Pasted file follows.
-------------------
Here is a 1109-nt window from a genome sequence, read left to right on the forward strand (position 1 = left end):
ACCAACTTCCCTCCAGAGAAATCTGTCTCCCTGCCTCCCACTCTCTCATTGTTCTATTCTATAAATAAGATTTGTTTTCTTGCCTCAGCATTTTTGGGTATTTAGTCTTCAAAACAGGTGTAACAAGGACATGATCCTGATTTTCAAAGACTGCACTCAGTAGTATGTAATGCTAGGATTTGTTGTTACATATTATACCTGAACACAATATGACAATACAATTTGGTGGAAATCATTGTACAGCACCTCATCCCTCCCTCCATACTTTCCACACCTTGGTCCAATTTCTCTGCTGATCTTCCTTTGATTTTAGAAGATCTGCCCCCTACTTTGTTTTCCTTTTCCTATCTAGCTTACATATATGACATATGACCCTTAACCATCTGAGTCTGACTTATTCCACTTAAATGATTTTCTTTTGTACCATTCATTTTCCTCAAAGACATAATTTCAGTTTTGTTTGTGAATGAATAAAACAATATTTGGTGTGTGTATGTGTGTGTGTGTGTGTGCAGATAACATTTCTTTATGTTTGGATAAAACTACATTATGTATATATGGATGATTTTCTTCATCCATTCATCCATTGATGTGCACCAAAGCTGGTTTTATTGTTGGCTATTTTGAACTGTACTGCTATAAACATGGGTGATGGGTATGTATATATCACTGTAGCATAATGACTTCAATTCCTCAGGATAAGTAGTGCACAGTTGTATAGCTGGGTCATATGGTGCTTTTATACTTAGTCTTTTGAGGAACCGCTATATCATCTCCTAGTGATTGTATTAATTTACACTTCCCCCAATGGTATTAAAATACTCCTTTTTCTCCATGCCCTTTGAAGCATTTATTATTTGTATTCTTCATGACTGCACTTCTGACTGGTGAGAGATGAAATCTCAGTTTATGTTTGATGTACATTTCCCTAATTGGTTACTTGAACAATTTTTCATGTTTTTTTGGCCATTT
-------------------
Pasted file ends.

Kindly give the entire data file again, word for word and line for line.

Here is a 1109-nt window from a genome sequence, read left to right on the forward strand (position 1 = left end):
ACCAACTTCCCTCCAGAGAAATCTGTCTCCCTGCCTCCCACTCTCTCATTGTTCTATTCTATAAATAAGATTTGTTTTCTTGCCTCAGCATTTTTGGGTATTTAGTCTTCAAAACAGGTGTAACAAGGACATGATCCTGATTTTCAAAGACTGCACTCAGTAGTATGTAATGCTAGGATTTGTTGTTACATATTATACCTGAACACAATATGACAATACAATTTGGTGGAAATCATTGTACAGCACCTCATCCCTCCCTCCATACTTTCCACACCTTGGTCCAATTTCTCTGCTGATCTTCCTTTGATTTTAGAAGATCTGCCCCCTACTTTGTTTTCCTTTTCCTATCTAGCTTACATATATGACATATGACCCTTAACCATCTGAGTCTGACTTATTCCACTTAAATGATTTTCTTTTGTACCATTCATTTTCCTCAAAGACATAATTTCAGTTTTGTTTGTGAATGAATAAAACAATATTTGGTGTGTGTATGTGTGTGTGTGTGTGTGCAGATAACATTTCTTTATGTTTGGATAAAACTACATTATGTATATATGGATGATTTTCTTCATCCATTCATCCATTGATGTGCACCAAAGCTGGTTTTATTGTTGGCTATTTTGAACTGTACTGCTATAAACATGGGTGATGGGTATGTATATATCACTGTAGCATAATGACTTCAATTCCTCAGGATAAGTAGTGCACAGTTGTATAGCTGGGTCATATGGTGCTTTTATACTTAGTCTTTTGAGGAACCGCTATATCATCTCCTAGTGATTGTATTAATTTACACTTCCCCCAATGGTATTAAAATACTCCTTTTTCTCCATGCCCTTTGAAGCATTTATTATTTGTATTCTTCATGACTGCACTTCTGACTGGTGAGAGATGAAATCTCAGTTTATGTTTGATGTACATTTCCCTAATTGGTTACTTGAACAATTTTTCATGTTTTTTTGGCCATTT